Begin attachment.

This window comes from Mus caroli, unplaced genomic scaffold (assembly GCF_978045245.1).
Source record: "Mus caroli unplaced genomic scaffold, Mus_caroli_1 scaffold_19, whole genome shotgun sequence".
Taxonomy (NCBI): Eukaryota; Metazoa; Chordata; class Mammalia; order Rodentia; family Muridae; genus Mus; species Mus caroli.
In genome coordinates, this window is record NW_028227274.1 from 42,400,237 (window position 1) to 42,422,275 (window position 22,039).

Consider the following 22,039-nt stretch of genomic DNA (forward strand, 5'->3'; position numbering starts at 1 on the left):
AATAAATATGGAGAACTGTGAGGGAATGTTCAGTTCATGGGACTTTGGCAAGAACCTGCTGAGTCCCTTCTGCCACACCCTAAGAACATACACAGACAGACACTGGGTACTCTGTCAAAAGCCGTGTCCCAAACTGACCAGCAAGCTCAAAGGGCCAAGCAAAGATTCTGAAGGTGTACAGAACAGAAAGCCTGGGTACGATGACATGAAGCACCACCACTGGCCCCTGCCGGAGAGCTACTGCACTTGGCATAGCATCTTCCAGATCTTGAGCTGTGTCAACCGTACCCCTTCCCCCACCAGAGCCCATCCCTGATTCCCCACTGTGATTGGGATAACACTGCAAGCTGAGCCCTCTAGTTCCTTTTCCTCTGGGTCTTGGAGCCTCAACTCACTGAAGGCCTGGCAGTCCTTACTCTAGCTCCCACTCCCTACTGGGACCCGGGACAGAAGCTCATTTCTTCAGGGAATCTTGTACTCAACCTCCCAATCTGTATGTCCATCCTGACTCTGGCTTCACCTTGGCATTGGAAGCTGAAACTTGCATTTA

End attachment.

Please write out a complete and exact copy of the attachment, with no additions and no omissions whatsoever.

This window comes from Mus caroli, unplaced genomic scaffold (assembly GCF_978045245.1).
Source record: "Mus caroli unplaced genomic scaffold, Mus_caroli_1 scaffold_19, whole genome shotgun sequence".
Taxonomy (NCBI): Eukaryota; Metazoa; Chordata; class Mammalia; order Rodentia; family Muridae; genus Mus; species Mus caroli.
In genome coordinates, this window is record NW_028227274.1 from 42,400,237 (window position 1) to 42,422,275 (window position 22,039).

Consider the following 22,039-nt stretch of genomic DNA (forward strand, 5'->3'; position numbering starts at 1 on the left):
AATAAATATGGAGAACTGTGAGGGAATGTTCAGTTCATGGGACTTTGGCAAGAACCTGCTGAGTCCCTTCTGCCACACCCTAAGAACATACACAGACAGACACTGGGTACTCTGTCAAAAGCCGTGTCCCAAACTGACCAGCAAGCTCAAAGGGCCAAGCAAAGATTCTGAAGGTGTACAGAACAGAAAGCCTGGGTACGATGACATGAAGCACCACCACTGGCCCCTGCCGGAGAGCTACTGCACTTGGCATAGCATCTTCCAGATCTTGAGCTGTGTCAACCGTACCCCTTCCCCCACCAGAGCCCATCCCTGATTCCCCACTGTGATTGGGATAACACTGCAAGCTGAGCCCTCTAGTTCCTTTTCCTCTGGGTCTTGGAGCCTCAACTCACTGAAGGCCTGGCAGTCCTTACTCTAGCTCCCACTCCCTACTGGGACCCGGGACAGAAGCTCATTTCTTCAGGGAATCTTGTACTCAACCTCCCAATCTGTATGTCCATCCTGACTCTGGCTTCACCTTGGCATTGGAAGCTGAAACTTGCATTTA